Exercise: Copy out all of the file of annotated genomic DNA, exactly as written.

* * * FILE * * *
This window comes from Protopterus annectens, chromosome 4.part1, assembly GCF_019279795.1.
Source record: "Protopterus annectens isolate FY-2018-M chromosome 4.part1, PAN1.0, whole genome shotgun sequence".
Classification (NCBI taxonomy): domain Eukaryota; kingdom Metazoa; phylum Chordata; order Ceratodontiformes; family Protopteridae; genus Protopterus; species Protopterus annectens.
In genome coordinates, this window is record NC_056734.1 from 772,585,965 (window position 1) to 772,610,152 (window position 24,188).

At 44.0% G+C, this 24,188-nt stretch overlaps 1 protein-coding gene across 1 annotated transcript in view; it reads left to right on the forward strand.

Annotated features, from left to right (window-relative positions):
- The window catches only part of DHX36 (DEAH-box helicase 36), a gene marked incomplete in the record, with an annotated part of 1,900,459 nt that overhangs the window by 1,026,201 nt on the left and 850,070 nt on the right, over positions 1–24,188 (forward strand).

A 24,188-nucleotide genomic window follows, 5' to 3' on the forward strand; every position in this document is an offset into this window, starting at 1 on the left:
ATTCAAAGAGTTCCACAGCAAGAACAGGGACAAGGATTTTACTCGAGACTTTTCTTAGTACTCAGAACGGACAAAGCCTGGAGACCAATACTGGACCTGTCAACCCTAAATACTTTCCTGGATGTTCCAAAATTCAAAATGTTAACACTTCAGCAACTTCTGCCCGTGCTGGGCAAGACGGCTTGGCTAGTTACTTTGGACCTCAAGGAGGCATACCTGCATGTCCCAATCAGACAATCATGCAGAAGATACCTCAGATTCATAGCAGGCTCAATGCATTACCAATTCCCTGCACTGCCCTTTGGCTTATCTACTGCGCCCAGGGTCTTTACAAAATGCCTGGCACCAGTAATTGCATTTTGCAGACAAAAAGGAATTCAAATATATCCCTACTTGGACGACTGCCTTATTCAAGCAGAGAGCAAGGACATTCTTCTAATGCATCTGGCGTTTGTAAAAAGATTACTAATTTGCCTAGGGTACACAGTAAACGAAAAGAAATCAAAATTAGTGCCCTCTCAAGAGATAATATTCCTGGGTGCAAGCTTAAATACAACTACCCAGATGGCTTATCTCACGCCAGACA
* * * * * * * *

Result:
This window comes from Protopterus annectens, chromosome 4.part1, assembly GCF_019279795.1.
Source record: "Protopterus annectens isolate FY-2018-M chromosome 4.part1, PAN1.0, whole genome shotgun sequence".
Classification (NCBI taxonomy): domain Eukaryota; kingdom Metazoa; phylum Chordata; order Ceratodontiformes; family Protopteridae; genus Protopterus; species Protopterus annectens.
In genome coordinates, this window is record NC_056734.1 from 772,585,965 (window position 1) to 772,610,152 (window position 24,188).

At 44.0% G+C, this 24,188-nt stretch overlaps 1 protein-coding gene across 1 annotated transcript in view; it reads left to right on the forward strand.

Annotated features, from left to right (window-relative positions):
- The window catches only part of DHX36 (DEAH-box helicase 36), a gene marked incomplete in the record, with an annotated part of 1,900,459 nt that overhangs the window by 1,026,201 nt on the left and 850,070 nt on the right, over positions 1–24,188 (forward strand).

A 24,188-nucleotide genomic window follows, 5' to 3' on the forward strand; every position in this document is an offset into this window, starting at 1 on the left:
ATTCAAAGAGTTCCACAGCAAGAACAGGGACAAGGATTTTACTCGAGACTTTTCTTAGTACTCAGAACGGACAAAGCCTGGAGACCAATACTGGACCTGTCAACCCTAAATACTTTCCTGGATGTTCCAAAATTCAAAATGTTAACACTTCAGCAACTTCTGCCCGTGCTGGGCAAGACGGCTTGGCTAGTTACTTTGGACCTCAAGGAGGCATACCTGCATGTCCCAATCAGACAATCATGCAGAAGATACCTCAGATTCATAGCAGGCTCAATGCATTACCAATTCCCTGCACTGCCCTTTGGCTTATCTACTGCGCCCAGGGTCTTTACAAAATGCCTGGCACCAGTAATTGCATTTTGCAGACAAAAAGGAATTCAAATATATCCCTACTTGGACGACTGCCTTATTCAAGCAGAGAGCAAGGACATTCTTCTAATGCATCTGGCGTTTGTAAAAAGATTACTAATTTGCCTAGGGTACACAGTAAACGAAAAGAAATCAAAATTAGTGCCCTCTCAAGAGATAATATTCCTGGGTGCAAGCTTAAATACAACTACCCAGATGGCTTATCTCACGCCAGACA